Another great advantage of deciding to have software audit consultants on your team is that this is what they do; they analyze data. Compare it to use-rights, look at product bundles and figure out how best to leverage what you have, as opposed to what you need in the near future. Software auditing consultants dive into the data and effectively achieve a strong push back position, getting rid of all shades of grey in audit assumptions with clear, concise and accurate license inventory used during negotiations. Consultants can also prevent overspending, showing you not just where you are underpaying in your licensing but also where you are overpaying and where your costs can be cut and put back into your budget. They are with you every step of the way, so you don’t have to worry about software vendors pushing you around. Instead, you’ll be able to push back.

Who Is A Consultant A Good Fit For?

Companies that need software audit consultants come from all branches of every industry and range in all sizes. If you’re a single location or if your company reaches a global scale, as long as you have software licenses and the need to manage those licenses, you could probably benefit from the help that software auditing consultants can offer. In a survey run by Gartner in 2013, 49% of respondents reported experiencing more than one audit in the previous year, so it’s not a question of if you’ll be audited… it’s when. However, if your company is small enough that it only has a few licenses to keep in order or if your IT department is running flawlessly and they have the situation perfectly under control, then you probably won’t need the services a software auditing consultant can offer.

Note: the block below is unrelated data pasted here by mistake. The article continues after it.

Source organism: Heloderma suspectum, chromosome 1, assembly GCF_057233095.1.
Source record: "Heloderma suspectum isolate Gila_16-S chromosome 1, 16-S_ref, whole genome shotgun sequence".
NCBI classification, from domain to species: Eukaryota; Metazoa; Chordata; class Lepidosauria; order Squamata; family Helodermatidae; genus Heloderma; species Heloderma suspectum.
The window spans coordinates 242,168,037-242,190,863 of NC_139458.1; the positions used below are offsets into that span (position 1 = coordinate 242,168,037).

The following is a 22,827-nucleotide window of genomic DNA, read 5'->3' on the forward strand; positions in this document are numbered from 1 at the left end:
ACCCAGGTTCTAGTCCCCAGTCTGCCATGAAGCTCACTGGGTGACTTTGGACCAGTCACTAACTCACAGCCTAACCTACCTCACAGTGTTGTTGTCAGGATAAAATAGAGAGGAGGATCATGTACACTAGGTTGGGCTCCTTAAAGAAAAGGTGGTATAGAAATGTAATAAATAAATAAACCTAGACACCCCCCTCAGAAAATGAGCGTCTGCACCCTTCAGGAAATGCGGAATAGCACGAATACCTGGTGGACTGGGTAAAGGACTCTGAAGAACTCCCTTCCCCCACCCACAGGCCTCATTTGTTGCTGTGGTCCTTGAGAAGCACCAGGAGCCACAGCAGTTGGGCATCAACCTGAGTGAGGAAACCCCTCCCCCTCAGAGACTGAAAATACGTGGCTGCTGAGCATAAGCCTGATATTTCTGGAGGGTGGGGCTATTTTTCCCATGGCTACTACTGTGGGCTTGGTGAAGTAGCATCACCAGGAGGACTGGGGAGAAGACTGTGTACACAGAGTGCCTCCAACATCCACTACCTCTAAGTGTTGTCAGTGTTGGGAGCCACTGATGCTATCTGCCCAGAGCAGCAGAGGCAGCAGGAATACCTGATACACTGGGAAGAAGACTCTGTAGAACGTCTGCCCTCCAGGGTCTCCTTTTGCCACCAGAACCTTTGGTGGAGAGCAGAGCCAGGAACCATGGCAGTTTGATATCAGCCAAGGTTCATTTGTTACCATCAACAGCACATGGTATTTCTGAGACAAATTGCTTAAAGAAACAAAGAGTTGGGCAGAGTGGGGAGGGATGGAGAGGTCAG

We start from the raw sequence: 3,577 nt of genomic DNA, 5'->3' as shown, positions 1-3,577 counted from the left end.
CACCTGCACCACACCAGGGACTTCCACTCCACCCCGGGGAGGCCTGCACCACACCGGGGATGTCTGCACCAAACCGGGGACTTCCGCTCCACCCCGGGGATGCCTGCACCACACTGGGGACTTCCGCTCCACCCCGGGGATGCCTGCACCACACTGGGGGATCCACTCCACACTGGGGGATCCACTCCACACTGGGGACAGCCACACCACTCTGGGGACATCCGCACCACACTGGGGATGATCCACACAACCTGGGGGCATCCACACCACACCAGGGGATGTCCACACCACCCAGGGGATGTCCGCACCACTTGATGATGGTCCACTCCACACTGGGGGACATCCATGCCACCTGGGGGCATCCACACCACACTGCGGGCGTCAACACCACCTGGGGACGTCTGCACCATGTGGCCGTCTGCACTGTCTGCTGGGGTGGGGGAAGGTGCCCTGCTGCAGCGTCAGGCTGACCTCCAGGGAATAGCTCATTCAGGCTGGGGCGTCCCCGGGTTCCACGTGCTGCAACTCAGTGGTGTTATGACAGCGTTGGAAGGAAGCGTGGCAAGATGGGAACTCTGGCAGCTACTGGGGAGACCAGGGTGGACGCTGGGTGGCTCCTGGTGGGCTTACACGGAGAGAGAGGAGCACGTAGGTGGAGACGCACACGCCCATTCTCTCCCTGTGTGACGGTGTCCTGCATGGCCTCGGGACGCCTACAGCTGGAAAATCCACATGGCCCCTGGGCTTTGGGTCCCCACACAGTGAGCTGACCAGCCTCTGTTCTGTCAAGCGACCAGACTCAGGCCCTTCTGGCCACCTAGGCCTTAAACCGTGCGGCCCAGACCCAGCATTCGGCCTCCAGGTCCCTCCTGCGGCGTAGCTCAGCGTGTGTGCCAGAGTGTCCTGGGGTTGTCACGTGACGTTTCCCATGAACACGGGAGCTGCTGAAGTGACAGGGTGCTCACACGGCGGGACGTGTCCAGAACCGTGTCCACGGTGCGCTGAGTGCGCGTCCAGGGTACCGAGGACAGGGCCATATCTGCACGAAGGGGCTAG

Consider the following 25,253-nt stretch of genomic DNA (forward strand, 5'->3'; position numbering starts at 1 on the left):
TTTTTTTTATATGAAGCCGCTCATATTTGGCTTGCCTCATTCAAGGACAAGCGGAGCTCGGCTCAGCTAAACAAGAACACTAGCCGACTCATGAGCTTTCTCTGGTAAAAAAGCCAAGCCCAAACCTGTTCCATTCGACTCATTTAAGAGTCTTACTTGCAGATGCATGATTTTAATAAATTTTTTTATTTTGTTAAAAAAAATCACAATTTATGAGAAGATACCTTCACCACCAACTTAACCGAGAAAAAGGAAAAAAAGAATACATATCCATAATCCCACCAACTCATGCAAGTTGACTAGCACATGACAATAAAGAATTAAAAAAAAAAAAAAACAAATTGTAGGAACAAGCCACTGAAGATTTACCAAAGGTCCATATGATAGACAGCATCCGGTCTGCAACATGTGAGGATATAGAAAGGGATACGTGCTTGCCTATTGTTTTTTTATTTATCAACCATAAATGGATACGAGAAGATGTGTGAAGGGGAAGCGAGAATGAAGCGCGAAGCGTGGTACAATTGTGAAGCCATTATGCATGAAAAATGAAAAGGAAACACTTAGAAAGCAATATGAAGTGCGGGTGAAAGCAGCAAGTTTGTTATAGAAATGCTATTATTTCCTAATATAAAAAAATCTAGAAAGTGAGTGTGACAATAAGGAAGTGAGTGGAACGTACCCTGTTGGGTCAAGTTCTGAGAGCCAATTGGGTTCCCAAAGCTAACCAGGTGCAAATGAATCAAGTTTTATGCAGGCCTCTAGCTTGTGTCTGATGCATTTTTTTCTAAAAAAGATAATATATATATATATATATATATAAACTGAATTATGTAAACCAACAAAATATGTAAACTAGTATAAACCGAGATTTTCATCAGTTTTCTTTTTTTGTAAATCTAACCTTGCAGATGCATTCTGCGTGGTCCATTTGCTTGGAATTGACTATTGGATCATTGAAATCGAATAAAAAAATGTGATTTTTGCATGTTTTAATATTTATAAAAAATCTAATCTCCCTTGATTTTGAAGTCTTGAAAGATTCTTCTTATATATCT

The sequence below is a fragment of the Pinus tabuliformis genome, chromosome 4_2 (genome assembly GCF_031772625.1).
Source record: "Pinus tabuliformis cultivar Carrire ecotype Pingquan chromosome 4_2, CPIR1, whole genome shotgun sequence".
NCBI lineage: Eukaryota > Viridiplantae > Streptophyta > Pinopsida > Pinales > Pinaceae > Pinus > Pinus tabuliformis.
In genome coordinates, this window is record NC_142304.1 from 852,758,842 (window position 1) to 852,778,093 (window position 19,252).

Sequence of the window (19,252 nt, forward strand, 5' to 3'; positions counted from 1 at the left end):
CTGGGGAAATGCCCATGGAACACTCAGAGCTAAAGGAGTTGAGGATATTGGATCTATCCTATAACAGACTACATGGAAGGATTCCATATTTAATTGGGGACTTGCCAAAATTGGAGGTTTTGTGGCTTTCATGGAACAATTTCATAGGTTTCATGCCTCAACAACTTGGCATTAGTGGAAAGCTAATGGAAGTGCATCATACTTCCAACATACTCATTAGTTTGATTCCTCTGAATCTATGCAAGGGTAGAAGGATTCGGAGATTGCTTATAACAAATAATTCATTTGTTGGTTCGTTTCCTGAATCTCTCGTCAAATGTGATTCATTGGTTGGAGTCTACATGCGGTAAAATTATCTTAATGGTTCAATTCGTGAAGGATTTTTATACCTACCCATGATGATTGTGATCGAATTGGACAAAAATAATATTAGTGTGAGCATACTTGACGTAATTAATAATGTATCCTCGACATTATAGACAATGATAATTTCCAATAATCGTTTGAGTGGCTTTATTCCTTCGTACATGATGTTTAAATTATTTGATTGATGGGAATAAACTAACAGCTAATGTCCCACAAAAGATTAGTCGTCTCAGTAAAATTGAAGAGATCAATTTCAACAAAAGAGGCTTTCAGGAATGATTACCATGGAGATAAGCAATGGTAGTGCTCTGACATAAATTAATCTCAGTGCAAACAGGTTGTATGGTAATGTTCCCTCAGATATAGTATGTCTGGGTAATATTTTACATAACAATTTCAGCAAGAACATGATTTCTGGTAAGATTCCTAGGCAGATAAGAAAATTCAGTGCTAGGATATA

How Much Does It Cost?

There are many factors that can affect the cost at the end of the day, so to give you one price to fit every case would be inappropriate and inaccurate. It also doesn’t help the situation that most consulting firms will keep their prices locked away to whip out only after you’ve contacted them for a quote and after a five-minute sales pitch about all their fine services. Here are the factors that can drive up your costs:

  • Size: How big is your organization (how many software users)? This will affect the volume of data a software consulting firm will have to go through.
  • Vendor Type: What type of vendor are you facing down? Some vendors like Microsoft, SAP, IBM, or Oracle will have a more labor-intensive process compared to vendors like Adobe.